There were some great stops along the way. At Wilson Dam on the Tennessee River, we saw literally thousands of Double-Crested Cormorants, and hundreds of American White Pelicans and gulls. I finally got to visit Leighton Ponds in Colbert County, a site where I regularly see online reports of great birds. There we saw Snow Geese, Northern Shovelers, Hooded Mergansers and a Northern Harrier, plus many others.

Perhaps our best species of the weekend came at Wheeler Dam on the Tennessee River, a site that was bristling with birds: cormorants, white pelicans, loons and gulls -- thousands of gulls. A handful were Herring Gulls, which stood out because of their size. There were a good many moderately sized Ring-Billed Gulls. But most -- perhaps 2,000 -- were Bonaparte's Gulls.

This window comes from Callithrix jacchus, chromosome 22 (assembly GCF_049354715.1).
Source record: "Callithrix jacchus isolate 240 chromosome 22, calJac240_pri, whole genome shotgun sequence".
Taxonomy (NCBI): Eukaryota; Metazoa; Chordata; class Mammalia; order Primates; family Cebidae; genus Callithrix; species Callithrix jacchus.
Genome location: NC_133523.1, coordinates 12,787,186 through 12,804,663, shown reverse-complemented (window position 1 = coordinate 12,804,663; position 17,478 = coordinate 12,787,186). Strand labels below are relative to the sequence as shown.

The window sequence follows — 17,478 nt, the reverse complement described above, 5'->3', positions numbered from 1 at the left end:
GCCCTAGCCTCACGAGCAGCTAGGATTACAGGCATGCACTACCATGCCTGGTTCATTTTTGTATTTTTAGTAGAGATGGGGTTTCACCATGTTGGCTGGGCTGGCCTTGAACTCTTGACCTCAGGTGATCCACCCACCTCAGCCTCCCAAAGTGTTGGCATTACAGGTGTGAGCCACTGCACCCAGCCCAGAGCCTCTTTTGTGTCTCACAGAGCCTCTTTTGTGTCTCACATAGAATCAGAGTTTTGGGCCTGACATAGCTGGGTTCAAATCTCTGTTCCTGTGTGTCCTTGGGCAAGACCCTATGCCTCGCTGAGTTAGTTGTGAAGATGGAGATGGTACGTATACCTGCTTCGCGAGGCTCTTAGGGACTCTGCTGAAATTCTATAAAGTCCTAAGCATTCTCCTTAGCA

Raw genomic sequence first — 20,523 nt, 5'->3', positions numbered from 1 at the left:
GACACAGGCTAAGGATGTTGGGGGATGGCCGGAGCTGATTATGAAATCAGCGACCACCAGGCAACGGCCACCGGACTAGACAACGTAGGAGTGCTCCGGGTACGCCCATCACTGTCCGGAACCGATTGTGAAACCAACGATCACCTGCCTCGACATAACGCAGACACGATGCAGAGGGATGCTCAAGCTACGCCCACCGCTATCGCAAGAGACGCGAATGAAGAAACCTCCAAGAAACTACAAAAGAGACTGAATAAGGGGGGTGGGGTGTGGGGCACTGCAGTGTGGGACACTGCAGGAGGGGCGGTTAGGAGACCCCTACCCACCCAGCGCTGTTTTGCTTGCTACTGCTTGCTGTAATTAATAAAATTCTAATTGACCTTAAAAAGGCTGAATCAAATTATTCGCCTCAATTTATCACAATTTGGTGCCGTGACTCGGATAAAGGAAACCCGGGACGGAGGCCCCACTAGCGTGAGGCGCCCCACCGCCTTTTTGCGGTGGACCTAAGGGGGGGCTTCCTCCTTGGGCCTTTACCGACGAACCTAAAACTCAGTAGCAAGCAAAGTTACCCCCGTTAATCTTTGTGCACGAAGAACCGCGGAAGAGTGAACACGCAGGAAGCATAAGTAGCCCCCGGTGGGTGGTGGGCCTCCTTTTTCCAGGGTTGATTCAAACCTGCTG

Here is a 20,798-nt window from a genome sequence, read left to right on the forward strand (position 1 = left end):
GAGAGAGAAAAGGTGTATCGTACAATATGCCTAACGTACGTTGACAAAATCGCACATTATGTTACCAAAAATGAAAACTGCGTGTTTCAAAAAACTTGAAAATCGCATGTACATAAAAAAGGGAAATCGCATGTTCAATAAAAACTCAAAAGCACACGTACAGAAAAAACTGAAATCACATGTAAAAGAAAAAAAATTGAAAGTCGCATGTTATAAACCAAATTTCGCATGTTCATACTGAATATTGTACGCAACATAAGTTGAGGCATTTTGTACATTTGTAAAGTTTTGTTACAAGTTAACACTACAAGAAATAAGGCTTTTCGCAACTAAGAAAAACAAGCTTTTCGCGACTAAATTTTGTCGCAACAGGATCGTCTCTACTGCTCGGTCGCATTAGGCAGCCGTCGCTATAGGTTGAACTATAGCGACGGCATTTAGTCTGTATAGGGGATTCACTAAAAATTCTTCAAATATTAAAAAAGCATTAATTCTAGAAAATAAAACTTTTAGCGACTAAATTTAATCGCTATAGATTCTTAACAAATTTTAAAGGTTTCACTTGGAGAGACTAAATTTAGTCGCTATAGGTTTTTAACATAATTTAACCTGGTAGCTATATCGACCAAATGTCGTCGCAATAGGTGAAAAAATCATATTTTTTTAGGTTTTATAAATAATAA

Then there, flying with all those Bonies, was one lone Little Gull. After 20 minutes with the binoculars, Neil was able to pick it out from the crowd. Once he pointed me in the right direction, I also was able to see it because of the much darker under-wings of the Little Gull compared to the Bonaparte's Gulls.

While the Tennessee River reservoir dams were awesome birding sites because of their sheer numbers of birds, my favorite site for the weekend was a large embayment near the small village of Waterloo. (North Alabama Birding Trails Site 11). This large inlet off the Tennessee River reservoir is a birding mecca, because of the variety of habitats available -- deep water, mudflats and upland woods.

We set up our observation point at picnic tables overlooking the inlet, with woodlands all around us. The woodlands provided chickadees, kinglets, Pine and Yellow-Rumped warblers, juncos, towhees, American Pipit, woodpeckers and sparrows. Then we set up our spotting scopes for the open water and mudflats. On the water we saw Northern Shovelers, Gadwalls, Green-Winged Teal, American Wigeons, Canvasbacks, Redheads, Ring-Necked Ducks, Scaup, Buffleheads, Hooded Mergansers and Ruddy Ducks. On the mudflats and in shallow water there were coots, herons, white pelicans and a lone Greater Yellowlegs. And to top it all off, as we were leaving two Bald Eagles put on a brief show for us.